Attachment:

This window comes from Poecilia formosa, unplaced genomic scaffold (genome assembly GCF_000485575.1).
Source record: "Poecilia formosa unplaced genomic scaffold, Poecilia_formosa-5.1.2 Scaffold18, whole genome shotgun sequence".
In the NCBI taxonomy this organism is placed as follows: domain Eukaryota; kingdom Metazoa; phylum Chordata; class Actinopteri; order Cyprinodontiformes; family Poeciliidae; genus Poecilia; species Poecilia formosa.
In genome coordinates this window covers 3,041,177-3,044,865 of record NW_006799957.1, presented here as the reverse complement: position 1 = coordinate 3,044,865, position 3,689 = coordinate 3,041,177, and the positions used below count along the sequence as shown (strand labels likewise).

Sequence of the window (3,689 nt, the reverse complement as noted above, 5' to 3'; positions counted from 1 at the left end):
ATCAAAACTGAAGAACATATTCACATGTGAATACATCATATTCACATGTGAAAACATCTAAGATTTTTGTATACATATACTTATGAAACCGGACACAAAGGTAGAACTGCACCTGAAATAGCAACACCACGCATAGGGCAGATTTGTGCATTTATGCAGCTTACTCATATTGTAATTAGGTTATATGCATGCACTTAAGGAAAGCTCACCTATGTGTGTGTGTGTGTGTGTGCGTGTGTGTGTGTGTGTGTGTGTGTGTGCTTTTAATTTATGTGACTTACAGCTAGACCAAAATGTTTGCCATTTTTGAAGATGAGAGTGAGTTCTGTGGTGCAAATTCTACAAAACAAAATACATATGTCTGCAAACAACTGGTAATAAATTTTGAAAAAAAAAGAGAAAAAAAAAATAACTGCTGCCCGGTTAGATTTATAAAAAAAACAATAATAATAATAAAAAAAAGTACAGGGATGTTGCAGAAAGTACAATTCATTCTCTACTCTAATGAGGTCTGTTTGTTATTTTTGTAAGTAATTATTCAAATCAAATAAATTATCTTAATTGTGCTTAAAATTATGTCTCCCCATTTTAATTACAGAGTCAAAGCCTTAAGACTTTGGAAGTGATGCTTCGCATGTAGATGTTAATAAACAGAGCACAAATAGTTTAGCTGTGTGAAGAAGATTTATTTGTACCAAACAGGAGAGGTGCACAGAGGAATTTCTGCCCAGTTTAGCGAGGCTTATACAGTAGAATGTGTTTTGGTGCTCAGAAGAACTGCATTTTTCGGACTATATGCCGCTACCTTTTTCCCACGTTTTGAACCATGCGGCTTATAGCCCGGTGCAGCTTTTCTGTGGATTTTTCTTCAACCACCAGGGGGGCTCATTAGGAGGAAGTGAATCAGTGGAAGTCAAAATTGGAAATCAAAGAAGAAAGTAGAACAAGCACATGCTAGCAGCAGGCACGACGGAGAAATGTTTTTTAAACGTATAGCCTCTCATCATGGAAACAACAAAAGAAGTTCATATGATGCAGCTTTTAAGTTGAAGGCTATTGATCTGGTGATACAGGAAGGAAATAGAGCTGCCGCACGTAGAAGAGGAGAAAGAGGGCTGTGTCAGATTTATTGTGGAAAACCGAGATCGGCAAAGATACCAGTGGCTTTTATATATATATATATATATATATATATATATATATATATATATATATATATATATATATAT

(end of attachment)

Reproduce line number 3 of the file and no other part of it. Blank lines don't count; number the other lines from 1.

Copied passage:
In the NCBI taxonomy this organism is placed as follows: domain Eukaryota; kingdom Metazoa; phylum Chordata; class Actinopteri; order Cyprinodontiformes; family Poeciliidae; genus Poecilia; species Poecilia formosa.